â€œI love that place!â€ I said as I handed my husband his Rx. He laughed. â€œMe too. If it ever shuts down Iâ€™ll go into mourning.â€
â€œThat placeâ€ is one of our local drug stores. How it hangs on is a mystery, but Iâ€™m glad it does. Itâ€™s not the kind of drug store that ever had a fountain service or a cosmetic counter. Nope. This is the kind of store youâ€™d probably drive byâ€¦quicklyâ€¦if you were not a local. It looks a bit ramshackle but thatâ€™s only because it is.
Once inside, the lack of ambiance is more than compensated for by its humanness. Handwritten poster board signs hang from the ceiling and indicate where to find things. â€œKitchen Goods.â€ â€œCosmetics.â€ â€œSnacks.â€ The aisles hold a mishmash of items that are both quaint and kitschy. Dusty and new, or perhaps newly dusty. Itâ€™s a bewildering, charming, blend of perceived needs.
Why do I love it? Because it is so darn refreshing in its humbleness. The floors are cement and uneven. The shelves are lightly stocked with a few brands as opposed to thirty. Sometimes the ceiling leaks. The staff rarely changes.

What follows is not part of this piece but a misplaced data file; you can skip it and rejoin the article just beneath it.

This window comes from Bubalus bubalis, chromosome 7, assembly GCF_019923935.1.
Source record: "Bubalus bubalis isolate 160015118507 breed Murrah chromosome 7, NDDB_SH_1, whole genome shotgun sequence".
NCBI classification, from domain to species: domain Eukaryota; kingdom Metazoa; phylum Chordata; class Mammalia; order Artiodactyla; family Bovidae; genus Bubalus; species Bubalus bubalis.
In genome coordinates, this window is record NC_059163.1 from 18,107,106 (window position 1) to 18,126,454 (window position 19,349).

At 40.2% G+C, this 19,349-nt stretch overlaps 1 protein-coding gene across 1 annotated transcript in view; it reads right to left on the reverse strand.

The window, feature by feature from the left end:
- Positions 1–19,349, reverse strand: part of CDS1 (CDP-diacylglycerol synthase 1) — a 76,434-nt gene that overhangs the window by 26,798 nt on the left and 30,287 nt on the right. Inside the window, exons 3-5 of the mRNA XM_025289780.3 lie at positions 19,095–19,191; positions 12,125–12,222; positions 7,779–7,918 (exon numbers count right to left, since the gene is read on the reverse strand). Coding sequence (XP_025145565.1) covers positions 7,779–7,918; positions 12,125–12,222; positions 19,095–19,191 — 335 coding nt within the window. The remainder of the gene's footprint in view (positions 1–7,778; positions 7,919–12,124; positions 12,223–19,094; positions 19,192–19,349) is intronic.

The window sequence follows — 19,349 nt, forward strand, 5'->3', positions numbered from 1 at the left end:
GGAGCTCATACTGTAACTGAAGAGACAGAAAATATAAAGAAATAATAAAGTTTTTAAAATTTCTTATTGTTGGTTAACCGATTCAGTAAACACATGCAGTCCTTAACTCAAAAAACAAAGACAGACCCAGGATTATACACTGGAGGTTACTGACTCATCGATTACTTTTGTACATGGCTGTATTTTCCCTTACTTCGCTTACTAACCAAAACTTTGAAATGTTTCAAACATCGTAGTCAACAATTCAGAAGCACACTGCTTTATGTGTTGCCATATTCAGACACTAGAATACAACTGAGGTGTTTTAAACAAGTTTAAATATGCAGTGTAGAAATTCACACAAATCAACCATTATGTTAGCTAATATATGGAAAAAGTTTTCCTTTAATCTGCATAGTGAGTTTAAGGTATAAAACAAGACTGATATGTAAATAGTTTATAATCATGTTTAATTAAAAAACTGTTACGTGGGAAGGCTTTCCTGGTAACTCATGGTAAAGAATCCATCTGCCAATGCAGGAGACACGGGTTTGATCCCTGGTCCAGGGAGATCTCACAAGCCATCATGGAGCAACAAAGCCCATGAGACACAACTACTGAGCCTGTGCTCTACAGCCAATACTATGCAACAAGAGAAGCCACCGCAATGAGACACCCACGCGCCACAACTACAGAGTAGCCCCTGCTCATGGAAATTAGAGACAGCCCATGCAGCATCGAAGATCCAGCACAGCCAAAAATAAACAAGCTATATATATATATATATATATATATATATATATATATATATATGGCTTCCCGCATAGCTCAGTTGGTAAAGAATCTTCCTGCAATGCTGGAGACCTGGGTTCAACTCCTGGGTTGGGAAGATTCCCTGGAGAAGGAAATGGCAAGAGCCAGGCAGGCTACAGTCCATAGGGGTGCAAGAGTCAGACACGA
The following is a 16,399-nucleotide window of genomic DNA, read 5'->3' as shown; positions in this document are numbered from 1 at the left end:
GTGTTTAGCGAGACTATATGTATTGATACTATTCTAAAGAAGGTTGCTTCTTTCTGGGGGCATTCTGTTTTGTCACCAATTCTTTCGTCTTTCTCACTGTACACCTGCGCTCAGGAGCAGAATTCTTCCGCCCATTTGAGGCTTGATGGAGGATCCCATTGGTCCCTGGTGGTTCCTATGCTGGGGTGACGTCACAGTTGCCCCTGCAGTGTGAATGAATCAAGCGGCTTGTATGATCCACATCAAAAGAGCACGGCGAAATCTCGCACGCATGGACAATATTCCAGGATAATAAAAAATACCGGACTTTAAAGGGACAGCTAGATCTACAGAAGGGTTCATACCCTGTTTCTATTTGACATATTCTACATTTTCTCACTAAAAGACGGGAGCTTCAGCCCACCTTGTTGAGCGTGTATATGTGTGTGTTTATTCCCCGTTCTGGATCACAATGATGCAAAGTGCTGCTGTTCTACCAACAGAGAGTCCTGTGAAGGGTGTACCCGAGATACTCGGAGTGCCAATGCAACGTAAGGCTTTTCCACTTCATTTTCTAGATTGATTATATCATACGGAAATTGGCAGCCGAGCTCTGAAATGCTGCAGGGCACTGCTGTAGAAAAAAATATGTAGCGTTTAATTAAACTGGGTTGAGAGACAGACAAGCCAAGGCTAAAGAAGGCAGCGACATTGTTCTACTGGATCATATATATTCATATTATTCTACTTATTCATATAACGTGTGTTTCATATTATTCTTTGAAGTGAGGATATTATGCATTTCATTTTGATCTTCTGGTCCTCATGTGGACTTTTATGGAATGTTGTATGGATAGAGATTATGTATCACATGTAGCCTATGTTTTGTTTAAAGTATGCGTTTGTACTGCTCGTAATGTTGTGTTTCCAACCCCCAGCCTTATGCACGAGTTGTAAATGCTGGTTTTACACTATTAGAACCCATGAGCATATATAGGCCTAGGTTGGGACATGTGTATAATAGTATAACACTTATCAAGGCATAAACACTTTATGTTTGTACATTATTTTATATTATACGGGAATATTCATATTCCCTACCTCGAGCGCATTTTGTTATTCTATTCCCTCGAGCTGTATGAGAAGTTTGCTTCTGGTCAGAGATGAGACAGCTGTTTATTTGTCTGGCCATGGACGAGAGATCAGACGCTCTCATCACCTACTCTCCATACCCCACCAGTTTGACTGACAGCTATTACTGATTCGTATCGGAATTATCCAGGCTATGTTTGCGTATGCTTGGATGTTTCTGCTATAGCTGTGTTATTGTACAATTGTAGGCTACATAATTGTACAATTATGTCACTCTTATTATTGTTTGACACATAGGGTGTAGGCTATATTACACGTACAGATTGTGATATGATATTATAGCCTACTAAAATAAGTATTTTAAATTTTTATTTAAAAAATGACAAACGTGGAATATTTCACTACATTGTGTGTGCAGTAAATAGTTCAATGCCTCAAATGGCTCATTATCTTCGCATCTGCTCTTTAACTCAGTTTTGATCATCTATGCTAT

When my husband first moved to town under the pretext of dating me, he was a certified city boy. He asked me which drug store to go to because the one near the stoplight lookedâ€¦umâ€¦better. â€œOh no,â€ I said. â€œThat one canâ€™t compare to the one I always go to. My drug store maybe the ugly cousin, but it has a heart of gold.â€
His first visit was a cautious one. But, soon after, he was on a first name basis with the pharmacist and the pharmaceutical assistant. I smirked when I overheard a recent callâ€”
â€œWayne?â€ said my husband. â€œItâ€™s Tad. Yeah, I need to refillâ€¦â€
Today I stopped by the drug store to pick up that prescription. As soon as I walked into the store the woman behind the counter stopped eating a donut long enough to say, â€œHerro!â€ (accent food induced.) Nom, nom, nom. I smiled and responded in kind. I didnâ€™t need anything besides the Rx, and yet walking around the store filled me with pleasure. Eventually I made my way to the pharmacy counter which is about three feet wide. Sarah came out from the mysteries of “the back room.”
â€œIâ€™m here to pick up Tadâ€™s prescription.â€
She smiled, pulled a box out from beneath the counter, flipped through the bags and handed me the one with Tadâ€™s name. â€œPlease sign hereâ€¦â€ as she slide a college ruled notebook at me.
Iâ€™ve never paid attention to the notebook, but it somehow helps them keep track of Rx transactions. There is no sign of a computer.
â€œGee, I feel like a rock star handing out autographs, â€œ I said with an exaggerated toss of my hair. A Mona Lisa smile played at her lips. I signed, and then turned to leave.
â€œHave a great day,â€ she said.
A great day? It was the best part of my day.